Unicorn is based on a model[3] devised by Roger Sawtell, former chair of the Industrial Common Ownership Movement (ICOM), a co-operative federation that now forms part of Co-operatives UK.[4] Roger has written at length on co-operative structure and employee participation and his model was first put into practice at Daily Bread Co-operative, a workers co-op in Northampton (now with a sister branch in Cambridge) . The idea to set up a similar company in Manchester came about in 1994, based on the experiences of Adam York, who had worked in the Northampton shop.

The model revolves around direct, often bulk purchasing (directly from manufacturers rather than distributors), on-site processing to add value, and competitive margins and pricing, matching supermarket prices.[5]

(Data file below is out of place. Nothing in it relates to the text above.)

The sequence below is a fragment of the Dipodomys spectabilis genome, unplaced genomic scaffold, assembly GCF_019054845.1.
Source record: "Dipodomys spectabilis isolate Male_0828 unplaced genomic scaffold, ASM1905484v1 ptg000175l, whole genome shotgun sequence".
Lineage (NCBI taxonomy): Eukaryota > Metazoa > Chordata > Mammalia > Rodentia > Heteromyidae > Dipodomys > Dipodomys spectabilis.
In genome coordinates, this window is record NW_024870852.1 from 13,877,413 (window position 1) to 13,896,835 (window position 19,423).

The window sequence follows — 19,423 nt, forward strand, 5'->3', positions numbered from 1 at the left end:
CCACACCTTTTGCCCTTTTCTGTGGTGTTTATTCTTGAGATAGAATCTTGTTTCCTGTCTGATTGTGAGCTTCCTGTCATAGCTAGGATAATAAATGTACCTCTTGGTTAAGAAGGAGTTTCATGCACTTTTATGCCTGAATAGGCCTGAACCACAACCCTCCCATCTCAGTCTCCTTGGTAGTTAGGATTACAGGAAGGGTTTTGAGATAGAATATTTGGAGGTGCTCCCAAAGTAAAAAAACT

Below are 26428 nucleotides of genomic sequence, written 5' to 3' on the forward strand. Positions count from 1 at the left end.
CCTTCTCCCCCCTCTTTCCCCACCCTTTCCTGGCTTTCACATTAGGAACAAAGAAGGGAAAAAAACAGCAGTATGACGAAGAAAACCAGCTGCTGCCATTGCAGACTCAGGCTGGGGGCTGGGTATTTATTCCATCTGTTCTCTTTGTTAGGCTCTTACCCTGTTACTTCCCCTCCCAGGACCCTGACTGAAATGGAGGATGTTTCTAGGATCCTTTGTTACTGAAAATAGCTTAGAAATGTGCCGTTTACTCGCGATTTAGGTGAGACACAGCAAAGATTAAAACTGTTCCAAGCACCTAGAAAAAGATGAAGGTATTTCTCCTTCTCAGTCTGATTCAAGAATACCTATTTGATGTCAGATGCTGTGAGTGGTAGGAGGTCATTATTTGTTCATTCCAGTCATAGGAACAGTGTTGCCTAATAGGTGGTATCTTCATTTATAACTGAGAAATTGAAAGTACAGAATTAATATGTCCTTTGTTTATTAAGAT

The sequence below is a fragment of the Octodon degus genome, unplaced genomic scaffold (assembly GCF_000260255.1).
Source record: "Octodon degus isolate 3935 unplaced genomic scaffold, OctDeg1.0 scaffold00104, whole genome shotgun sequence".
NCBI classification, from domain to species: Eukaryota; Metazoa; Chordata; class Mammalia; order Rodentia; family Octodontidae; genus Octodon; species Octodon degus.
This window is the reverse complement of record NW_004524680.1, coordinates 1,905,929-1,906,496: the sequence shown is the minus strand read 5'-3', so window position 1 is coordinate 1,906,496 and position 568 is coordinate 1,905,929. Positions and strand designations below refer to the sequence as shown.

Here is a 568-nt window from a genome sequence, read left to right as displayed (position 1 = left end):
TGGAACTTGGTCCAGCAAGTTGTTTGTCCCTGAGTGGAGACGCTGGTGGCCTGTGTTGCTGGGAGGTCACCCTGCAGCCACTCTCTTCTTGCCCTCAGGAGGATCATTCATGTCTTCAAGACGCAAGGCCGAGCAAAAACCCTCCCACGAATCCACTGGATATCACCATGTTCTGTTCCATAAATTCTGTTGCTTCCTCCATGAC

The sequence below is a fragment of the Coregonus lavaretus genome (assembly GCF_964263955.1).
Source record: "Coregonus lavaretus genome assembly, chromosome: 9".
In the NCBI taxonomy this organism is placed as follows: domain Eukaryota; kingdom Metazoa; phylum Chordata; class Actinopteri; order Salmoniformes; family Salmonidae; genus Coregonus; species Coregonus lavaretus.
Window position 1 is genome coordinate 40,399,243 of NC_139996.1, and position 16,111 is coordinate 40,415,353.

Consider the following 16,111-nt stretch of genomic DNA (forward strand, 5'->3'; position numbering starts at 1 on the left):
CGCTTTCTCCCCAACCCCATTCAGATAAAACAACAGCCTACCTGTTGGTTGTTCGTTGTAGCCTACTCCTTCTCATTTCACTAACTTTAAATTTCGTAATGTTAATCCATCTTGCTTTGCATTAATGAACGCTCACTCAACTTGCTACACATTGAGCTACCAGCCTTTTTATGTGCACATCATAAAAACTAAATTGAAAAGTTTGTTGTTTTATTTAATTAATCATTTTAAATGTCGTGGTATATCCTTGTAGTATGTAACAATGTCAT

Unicorn is based on the core principles of co-operative organisation,[6] in that is that the business is owned and democratically run by its employees, (the membership of the co-op), and they are the people who receive profits or other benefits generated by the business. There are no outside shareholders, executives or owners.

The co-op is almost completely 'fully mutual', i.e. all staff are members of the co-operative. The exception being that between 5 and 10% of hours needed can be performed by 'casual' staff. Experiments with a third level of non-member 'shop assistants' proved unsuitable for the co-op.

Unicorn today